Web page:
With manicures done under the microscope, the finished nails speak for themselves.
Microscopes at Micro Manicure Salon allow technicians to examine minute details on nails without hunched backs or squiting eyes. (Insert, top right) These microscopes magnify the nail's surface to six times.
Dr. Albert Capanna was just completing a day of lab work when he could no longer stand the irritation of a hangnail. He could feel it, but he could not see it well enough to grasp it with clippers, frustrated, he thrust his hand under a microscope and suddenly the hangnail was clearly visible. He proceeded to manicure the hand under the microscope. After finishing the one hand, he went on to manicure the other without the microscope.
When he compared the hand manicured under the microscope with the other hand, he was amazed at how much neater and cleaner the nails done under the microscope looked. At that moment, he decided to someday open a salon and use microscopes to do nail services.
On April 16, 1990, Albert and his wife Dawn opened Micro Manicure in Las Vegas, the salon offers hairstyling and facials as well as microscope manicures and pedicures. Now a practicing neurosurgeon, Albert depends on Dawn to handle the salon operations as well as advertising and public relations. Dawn, who also works as a registered nurse, spends about four hours a day in the salon, while salon manager Deanna Witty handles the day-to-day salon management.
Nails on a Large Scale
Clients don’t dare come in with food under their nails, because most of the manicure is performed under the microscope. New clients can examine their hands through the microscope and are amazed at the detail.
Using a microscope helps technicians prepare the nail better because the nails and cuticles are magnified to six times their normal size. Says Witty, “You can see every hangnail, every piece of skin. The nail looks real porous and all the ridges stand out. And you see all the rough edges on the nails.”
The difference is most obvious with natural manicures, says Witty. The cuticles are neat and the nail plate is very smooth because even the tiniest ridges can be seen and buffed away under the microscope.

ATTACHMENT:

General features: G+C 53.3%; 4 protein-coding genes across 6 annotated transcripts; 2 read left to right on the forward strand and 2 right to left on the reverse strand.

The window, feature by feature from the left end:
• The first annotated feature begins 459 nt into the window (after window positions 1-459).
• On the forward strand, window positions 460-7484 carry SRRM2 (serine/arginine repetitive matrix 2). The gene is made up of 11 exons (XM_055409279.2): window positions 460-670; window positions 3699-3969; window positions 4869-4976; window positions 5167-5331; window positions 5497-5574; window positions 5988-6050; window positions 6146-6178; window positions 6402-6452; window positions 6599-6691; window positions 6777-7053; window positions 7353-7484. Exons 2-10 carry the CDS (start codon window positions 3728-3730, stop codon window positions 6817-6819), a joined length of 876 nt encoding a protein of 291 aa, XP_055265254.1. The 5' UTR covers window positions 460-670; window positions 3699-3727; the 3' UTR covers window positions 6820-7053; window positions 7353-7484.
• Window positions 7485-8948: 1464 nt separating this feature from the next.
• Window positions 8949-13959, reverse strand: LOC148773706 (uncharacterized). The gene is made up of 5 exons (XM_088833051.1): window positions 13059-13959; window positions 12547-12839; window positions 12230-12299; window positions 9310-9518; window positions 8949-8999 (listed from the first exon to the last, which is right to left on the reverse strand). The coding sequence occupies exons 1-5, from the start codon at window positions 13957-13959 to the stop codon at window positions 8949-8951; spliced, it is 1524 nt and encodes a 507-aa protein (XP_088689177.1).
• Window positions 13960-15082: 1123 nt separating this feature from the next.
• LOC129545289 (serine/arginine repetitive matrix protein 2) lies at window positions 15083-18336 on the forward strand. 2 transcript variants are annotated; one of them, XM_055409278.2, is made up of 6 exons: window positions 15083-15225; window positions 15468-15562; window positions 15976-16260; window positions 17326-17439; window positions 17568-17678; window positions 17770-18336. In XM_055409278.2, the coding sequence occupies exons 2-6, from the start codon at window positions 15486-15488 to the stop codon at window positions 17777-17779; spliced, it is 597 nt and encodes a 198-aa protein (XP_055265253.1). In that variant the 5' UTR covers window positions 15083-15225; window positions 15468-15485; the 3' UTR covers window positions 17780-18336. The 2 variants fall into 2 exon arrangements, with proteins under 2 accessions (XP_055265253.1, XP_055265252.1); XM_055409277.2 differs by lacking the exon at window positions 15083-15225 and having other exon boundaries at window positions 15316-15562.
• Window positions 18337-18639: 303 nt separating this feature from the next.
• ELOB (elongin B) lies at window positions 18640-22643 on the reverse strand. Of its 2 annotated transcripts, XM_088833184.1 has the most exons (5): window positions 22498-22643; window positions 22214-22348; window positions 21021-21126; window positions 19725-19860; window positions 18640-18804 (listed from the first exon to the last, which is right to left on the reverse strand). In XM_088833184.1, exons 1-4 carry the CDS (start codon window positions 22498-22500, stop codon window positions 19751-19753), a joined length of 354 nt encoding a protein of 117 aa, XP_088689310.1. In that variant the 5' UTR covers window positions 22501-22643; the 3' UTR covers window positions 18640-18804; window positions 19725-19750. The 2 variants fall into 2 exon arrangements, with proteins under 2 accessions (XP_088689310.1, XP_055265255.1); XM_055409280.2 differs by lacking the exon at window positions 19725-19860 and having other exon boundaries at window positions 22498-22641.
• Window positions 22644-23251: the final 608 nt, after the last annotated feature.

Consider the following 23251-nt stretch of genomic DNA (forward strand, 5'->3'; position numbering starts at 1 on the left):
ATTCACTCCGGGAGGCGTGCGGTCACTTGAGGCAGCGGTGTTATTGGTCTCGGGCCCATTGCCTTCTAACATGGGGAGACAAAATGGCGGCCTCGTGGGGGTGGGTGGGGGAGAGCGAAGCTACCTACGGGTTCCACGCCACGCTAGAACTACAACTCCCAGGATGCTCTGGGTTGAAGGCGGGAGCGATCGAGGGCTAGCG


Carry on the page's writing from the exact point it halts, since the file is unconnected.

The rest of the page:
“With artificial nails, you don’t get the hills or valleys,” says Witty. “The product is tucked very close to the cuticle, so it doesn’t grow out as far between appointments.”
There are 22 microscopes in salon; 16 sit on the side of the manicure stations. An arm swings the microscope into the work area. The six other microscopes are attached to the three manicure/pedicure whirlpool spas. A microscope at one pedicure station equipped with a camera so interested clients can watch the magnified procedure on a TV monitor.
“Another unique thing we’re doing is micro-manicures and micro-pedicures at the same time,” says Dawn. “We have spas where one technician works on the hands while another one works on the feet. People love the foot Jacuzzi and the lumbar massage, and they’re her just one hour for both services. They really like that.” The combined services are so popular that she has considered opening another salon with just the manicure/pedicure spas.
Through careful planning, the Capannas were able to keep a lid on expenses, and the high technology hasn’t resulted in high prices: acrylics, wraps, and gels cost $40, natural manicures are $20 (including a hand facial), pedicures are $30, and paraffin dips $10.
Employees Must Pass Muster
Just as the Army looks for recruits to be all they can be, Dawn Capanna and Deanna Witty seek technicians looking for challenge and growth. Witty quizzes prospective employees about their attitude and goal, looking for motivated and enthusiastic technicians who want to move up.
“We want to know they have positive attitudes and that they want to improve people’s looks and images. They can’t want to just do nails,” explains Witty.
At the second interview, technicians bring a model to the salon and demonstrate acrylics and gel overlays and fiberglass and silk wraps. Witty and another senior nail technician judge the work.